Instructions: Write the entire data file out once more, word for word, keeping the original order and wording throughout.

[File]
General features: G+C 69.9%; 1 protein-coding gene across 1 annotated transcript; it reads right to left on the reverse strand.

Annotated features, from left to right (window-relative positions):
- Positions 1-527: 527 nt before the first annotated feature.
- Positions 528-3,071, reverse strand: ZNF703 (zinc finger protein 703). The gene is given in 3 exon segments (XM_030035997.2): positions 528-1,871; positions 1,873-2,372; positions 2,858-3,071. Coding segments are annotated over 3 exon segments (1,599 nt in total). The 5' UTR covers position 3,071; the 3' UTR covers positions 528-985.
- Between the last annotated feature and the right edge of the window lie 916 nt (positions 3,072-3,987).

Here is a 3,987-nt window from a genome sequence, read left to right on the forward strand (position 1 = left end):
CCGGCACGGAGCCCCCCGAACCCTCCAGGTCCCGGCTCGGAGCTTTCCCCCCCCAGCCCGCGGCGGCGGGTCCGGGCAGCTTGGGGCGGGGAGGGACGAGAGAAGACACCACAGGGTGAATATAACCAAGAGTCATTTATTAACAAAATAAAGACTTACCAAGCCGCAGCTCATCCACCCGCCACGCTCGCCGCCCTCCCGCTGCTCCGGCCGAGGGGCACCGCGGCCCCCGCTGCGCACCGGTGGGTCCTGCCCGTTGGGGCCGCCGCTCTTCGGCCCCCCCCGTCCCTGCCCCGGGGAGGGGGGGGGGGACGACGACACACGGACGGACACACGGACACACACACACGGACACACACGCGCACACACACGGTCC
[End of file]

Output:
General features: G+C 69.9%; 1 protein-coding gene across 1 annotated transcript; it reads right to left on the reverse strand.

Annotated features, from left to right (window-relative positions):
- Positions 1-527: 527 nt before the first annotated feature.
- Positions 528-3,071, reverse strand: ZNF703 (zinc finger protein 703). The gene is given in 3 exon segments (XM_030035997.2): positions 528-1,871; positions 1,873-2,372; positions 2,858-3,071. Coding segments are annotated over 3 exon segments (1,599 nt in total). The 5' UTR covers position 3,071; the 3' UTR covers positions 528-985.
- Between the last annotated feature and the right edge of the window lie 916 nt (positions 3,072-3,987).

Here is a 3,987-nt window from a genome sequence, read left to right on the forward strand (position 1 = left end):
CCGGCACGGAGCCCCCCGAACCCTCCAGGTCCCGGCTCGGAGCTTTCCCCCCCCAGCCCGCGGCGGCGGGTCCGGGCAGCTTGGGGCGGGGAGGGACGAGAGAAGACACCACAGGGTGAATATAACCAAGAGTCATTTATTAACAAAATAAAGACTTACCAAGCCGCAGCTCATCCACCCGCCACGCTCGCCGCCCTCCCGCTGCTCCGGCCGAGGGGCACCGCGGCCCCCGCTGCGCACCGGTGGGTCCTGCCCGTTGGGGCCGCCGCTCTTCGGCCCCCCCCGTCCCTGCCCCGGGGAGGGGGGGGGGGACGACGACACACGGACGGACACACGGACACACACACACGGACACACACGCGCACACACACGGTCC